There’s a third term referred to as the “local cloud.” This is sort  of a hybrid of public and private clouds, where you’re primarily working  within a private network, but with the ability to access public cloud  resources when you need additional power or bandwidth. This involves  caching of public cloud data locally.

 

Matt: A lot of people think of services like  SalesForce.com when they think of cloud computing, where applications  are hosted and run in a web browser. Is that what you’re looking at in  R&D?

 

Austin: Sure, that’s definitely interesting, but  it’s not the only thing we’re considering. The great thing about  leveraging online resources is that you can do it in lots of different  ways. I think of the cloud as a great place to handle heavy computing  and data storage.  The device you use to access it should be your  choice, based on what you want to accomplish.  Think of desktop  computers, web browsers, and mobile devices as “windows” to your data  and applications. By removing the dependency on the desktop, you’re able  to create new applications, interfaces and workflows that are more in  line with the way people work today. That’s not to say there’s anything  wrong with the desktop—our success was built on bringing 3D CAD to  Windows after all, and we’re going to remain committed to that  platform.  But there are other viable platforms and interfaces now, and  our customers want the ability to leverage them.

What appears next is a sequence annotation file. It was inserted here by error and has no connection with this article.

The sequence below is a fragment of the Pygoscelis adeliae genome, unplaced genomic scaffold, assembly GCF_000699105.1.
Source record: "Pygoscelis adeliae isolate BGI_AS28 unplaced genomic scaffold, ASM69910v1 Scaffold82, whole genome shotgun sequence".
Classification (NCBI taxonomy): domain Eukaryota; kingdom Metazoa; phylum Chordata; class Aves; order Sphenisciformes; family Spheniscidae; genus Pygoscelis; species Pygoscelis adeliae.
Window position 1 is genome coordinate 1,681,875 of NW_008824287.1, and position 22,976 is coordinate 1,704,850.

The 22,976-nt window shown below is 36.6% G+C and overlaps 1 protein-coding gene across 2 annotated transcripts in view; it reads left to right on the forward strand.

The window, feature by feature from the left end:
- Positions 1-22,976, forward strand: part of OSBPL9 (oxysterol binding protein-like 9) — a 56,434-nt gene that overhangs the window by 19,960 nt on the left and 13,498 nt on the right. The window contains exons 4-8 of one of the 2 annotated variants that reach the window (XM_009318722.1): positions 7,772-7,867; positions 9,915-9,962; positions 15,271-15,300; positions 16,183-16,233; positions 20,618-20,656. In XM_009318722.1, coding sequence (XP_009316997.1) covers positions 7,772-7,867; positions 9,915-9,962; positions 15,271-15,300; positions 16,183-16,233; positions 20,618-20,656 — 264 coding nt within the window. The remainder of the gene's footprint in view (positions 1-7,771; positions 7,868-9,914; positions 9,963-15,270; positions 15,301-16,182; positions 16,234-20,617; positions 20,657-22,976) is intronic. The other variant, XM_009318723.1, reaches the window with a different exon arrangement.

Matt: Jon and I discussed the issue of Internet bandwidth last month, and his comment was that it won’t be an issue soon. What’s your take?

 

Austin: I was recently at a conference where the CTO  of AT&T said they will service more WiFi connections in the first  week of 2011 than they did in all of 2008. There was also a chart in a recent issue of Wired that showed how video now constitutes 51% of all Internet traffic, with  overall global bandwidth increasing exponentially as well. If there’s  enough bandwidth to carry all of those YouTube and Netflix videos, I’m  confident that the bandwidth will be there in the next 5-10 years to do  design work online.